A Fascinating History of Skinhead Culture

Yes, there’s more to skinhead culture than music. Here’s a fascinating look at the scene from Vice.

It’s easy to see why artist and collector Toby Mott is enthralled by skinhead culture; it sprawls decades in history, has seen various iterations, and, if you take a step back and look at the movement as a whole, you’re met with a bunch of head-scratching contradictions.

For example, if early skinheads were influenced by Jamaican rude boys and rocksteady music, how did later skinheads come to be defined by their racist propaganda? And why, if skinheads became associated with the far right, was their look also widely adopted by the gay community? And finally, if skinheads were about working-class authenticity and masculinity, why was the movement so meticulously concerned with fashion and aestheticism?

These issues are all addressed in a new book, Skinhead – An Archive, a collection of the skinhead ephemera Toby’s picked up over the years, compiled beautifully by Ditto Press and designed by Jamie Reid. The book takes its focus on the punk-influenced skinhead revivalism of the late 1970s and 80s, but also traces its roots back to 60s England. From zines, posters, photos, and pamphlets, it’s pretty much the most extensive skinhead archive available to buy. We asked Toby about how the book came to be.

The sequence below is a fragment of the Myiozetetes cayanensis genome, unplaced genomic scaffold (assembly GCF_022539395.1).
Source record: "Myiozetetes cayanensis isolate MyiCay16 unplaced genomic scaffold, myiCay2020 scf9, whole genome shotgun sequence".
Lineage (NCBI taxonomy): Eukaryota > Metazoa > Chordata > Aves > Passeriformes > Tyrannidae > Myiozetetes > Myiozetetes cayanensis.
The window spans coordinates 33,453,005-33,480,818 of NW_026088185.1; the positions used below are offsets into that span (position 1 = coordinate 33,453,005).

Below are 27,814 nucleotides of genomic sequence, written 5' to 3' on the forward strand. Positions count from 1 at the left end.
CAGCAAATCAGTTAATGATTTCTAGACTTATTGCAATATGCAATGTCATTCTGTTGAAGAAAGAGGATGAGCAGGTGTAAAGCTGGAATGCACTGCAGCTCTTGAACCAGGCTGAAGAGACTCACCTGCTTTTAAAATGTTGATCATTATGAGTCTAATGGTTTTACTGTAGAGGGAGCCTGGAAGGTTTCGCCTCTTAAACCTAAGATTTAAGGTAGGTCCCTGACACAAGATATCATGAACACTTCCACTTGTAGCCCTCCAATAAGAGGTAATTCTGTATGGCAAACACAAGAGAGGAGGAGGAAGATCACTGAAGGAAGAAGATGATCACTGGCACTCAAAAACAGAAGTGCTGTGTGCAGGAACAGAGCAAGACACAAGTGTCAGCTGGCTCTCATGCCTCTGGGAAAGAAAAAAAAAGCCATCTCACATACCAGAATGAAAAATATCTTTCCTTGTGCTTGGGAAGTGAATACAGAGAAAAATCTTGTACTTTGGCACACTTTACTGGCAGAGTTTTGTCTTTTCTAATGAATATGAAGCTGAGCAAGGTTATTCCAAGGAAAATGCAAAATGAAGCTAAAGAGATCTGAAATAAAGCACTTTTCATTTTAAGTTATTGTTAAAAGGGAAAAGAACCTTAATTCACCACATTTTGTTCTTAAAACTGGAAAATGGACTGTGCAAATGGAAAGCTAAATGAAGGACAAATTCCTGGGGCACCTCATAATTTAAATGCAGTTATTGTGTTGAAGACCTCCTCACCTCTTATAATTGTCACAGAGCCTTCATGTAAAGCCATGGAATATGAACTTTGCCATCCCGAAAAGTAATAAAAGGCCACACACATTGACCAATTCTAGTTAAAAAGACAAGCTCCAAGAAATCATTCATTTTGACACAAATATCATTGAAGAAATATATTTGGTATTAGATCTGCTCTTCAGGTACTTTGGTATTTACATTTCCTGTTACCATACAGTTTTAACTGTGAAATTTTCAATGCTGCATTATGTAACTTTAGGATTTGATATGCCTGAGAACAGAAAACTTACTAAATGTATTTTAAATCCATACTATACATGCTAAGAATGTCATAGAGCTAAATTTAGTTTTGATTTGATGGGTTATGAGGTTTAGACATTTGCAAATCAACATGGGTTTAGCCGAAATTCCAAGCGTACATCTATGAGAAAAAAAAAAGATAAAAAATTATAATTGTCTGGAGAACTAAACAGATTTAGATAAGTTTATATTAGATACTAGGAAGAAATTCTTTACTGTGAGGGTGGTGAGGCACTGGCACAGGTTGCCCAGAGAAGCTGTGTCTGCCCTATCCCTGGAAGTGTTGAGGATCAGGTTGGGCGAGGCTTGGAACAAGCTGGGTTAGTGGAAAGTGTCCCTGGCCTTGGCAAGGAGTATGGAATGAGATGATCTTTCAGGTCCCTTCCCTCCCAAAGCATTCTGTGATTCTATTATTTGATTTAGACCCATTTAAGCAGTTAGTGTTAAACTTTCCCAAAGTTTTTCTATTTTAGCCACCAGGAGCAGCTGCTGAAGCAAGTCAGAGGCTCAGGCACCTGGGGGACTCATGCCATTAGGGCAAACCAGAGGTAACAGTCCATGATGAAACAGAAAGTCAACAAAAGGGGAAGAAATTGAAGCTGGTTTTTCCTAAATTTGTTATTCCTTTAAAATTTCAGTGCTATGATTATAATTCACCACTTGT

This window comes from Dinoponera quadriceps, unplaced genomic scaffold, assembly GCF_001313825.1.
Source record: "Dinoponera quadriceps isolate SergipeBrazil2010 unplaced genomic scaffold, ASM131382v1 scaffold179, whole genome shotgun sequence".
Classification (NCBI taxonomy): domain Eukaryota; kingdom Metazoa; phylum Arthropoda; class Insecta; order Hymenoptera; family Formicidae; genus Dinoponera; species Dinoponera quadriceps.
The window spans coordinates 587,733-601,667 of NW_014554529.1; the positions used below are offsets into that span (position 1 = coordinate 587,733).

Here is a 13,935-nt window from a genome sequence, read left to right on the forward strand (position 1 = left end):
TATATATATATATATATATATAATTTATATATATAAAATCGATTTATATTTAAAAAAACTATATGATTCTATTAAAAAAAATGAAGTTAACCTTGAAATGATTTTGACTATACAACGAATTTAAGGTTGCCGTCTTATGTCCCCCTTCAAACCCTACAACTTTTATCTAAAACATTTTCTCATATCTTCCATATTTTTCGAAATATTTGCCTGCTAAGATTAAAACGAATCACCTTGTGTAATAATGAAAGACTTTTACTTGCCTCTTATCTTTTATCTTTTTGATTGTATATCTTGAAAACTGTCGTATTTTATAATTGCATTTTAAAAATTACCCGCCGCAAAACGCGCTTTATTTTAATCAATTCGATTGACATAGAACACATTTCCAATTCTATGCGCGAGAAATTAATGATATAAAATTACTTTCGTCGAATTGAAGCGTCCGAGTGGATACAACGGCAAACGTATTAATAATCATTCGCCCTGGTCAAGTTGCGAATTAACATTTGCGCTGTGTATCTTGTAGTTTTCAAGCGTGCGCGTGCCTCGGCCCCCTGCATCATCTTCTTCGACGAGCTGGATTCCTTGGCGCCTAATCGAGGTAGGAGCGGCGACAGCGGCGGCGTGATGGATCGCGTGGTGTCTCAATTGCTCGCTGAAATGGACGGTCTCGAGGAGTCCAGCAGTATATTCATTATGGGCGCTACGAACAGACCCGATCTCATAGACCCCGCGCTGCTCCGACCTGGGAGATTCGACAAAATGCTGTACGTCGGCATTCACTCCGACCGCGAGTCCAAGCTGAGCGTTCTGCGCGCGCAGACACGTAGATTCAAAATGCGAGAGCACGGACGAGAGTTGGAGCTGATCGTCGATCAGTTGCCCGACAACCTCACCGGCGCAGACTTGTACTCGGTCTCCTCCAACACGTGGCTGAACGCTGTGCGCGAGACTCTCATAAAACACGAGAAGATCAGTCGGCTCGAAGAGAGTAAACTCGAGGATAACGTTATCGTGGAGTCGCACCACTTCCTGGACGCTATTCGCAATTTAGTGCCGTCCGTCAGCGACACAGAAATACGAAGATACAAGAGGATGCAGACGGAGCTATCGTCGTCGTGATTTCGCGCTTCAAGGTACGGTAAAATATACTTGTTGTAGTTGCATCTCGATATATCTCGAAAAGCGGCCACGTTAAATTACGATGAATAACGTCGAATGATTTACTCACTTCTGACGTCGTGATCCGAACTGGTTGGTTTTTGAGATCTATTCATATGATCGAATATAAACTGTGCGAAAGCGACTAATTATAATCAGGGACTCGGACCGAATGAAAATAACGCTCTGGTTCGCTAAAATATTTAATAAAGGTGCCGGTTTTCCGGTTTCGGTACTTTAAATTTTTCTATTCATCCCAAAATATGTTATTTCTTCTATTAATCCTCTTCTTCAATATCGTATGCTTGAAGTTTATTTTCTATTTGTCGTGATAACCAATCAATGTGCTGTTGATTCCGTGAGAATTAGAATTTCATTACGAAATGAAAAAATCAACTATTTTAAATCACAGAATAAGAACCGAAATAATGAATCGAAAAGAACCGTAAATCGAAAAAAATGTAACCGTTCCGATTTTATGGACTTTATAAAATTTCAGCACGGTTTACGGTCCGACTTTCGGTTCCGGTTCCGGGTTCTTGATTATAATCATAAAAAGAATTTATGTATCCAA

Keep reading.

Alan Cross

is an internationally known broadcaster, interviewer, writer, consultant, blogger and speaker. In his 40+ years in the music business, Alan has interviewed the biggest names in rock, from David Bowie and U2 to Pearl Jam and the Foo Fighters. He’s also known as a musicologist and documentarian through programs like The Ongoing History of New Music.

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